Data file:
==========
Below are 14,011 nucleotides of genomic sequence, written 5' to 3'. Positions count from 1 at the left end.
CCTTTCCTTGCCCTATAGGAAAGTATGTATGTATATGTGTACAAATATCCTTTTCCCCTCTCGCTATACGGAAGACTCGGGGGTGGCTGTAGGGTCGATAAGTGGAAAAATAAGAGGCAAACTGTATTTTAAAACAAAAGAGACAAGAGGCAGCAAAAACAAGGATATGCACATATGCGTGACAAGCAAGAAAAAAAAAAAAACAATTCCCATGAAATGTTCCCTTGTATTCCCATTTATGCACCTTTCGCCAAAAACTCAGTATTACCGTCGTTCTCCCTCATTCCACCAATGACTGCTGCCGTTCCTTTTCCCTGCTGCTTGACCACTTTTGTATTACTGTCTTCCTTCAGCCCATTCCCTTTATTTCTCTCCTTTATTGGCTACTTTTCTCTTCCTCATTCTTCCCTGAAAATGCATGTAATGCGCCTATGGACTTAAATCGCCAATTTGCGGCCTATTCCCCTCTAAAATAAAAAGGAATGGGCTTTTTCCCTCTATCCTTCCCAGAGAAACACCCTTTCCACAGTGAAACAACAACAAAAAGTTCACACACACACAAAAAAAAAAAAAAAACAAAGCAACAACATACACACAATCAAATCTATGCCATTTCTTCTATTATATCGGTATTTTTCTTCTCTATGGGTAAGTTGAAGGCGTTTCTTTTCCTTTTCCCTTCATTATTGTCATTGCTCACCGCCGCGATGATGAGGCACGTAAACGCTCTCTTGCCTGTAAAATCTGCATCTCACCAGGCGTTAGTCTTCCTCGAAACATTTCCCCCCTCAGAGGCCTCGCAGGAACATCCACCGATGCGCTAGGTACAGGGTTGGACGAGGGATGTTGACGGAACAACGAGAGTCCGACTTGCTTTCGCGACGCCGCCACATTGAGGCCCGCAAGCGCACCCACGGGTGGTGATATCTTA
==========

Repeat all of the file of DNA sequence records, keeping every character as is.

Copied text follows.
Below are 14,011 nucleotides of genomic sequence, written 5' to 3'. Positions count from 1 at the left end.
CCTTTCCTTGCCCTATAGGAAAGTATGTATGTATATGTGTACAAATATCCTTTTCCCCTCTCGCTATACGGAAGACTCGGGGGTGGCTGTAGGGTCGATAAGTGGAAAAATAAGAGGCAAACTGTATTTTAAAACAAAAGAGACAAGAGGCAGCAAAAACAAGGATATGCACATATGCGTGACAAGCAAGAAAAAAAAAAAAACAATTCCCATGAAATGTTCCCTTGTATTCCCATTTATGCACCTTTCGCCAAAAACTCAGTATTACCGTCGTTCTCCCTCATTCCACCAATGACTGCTGCCGTTCCTTTTCCCTGCTGCTTGACCACTTTTGTATTACTGTCTTCCTTCAGCCCATTCCCTTTATTTCTCTCCTTTATTGGCTACTTTTCTCTTCCTCATTCTTCCCTGAAAATGCATGTAATGCGCCTATGGACTTAAATCGCCAATTTGCGGCCTATTCCCCTCTAAAATAAAAAGGAATGGGCTTTTTCCCTCTATCCTTCCCAGAGAAACACCCTTTCCACAGTGAAACAACAACAAAAAGTTCACACACACACAAAAAAAAAAAAAAAACAAAGCAACAACATACACACAATCAAATCTATGCCATTTCTTCTATTATATCGGTATTTTTCTTCTCTATGGGTAAGTTGAAGGCGTTTCTTTTCCTTTTCCCTTCATTATTGTCATTGCTCACCGCCGCGATGATGAGGCACGTAAACGCTCTCTTGCCTGTAAAATCTGCATCTCACCAGGCGTTAGTCTTCCTCGAAACATTTCCCCCCTCAGAGGCCTCGCAGGAACATCCACCGATGCGCTAGGTACAGGGTTGGACGAGGGATGTTGACGGAACAACGAGAGTCCGACTTGCTTTCGCGACGCCGCCACATTGAGGCCCGCAAGCGCACCCACGGGTGGTGATATCTTA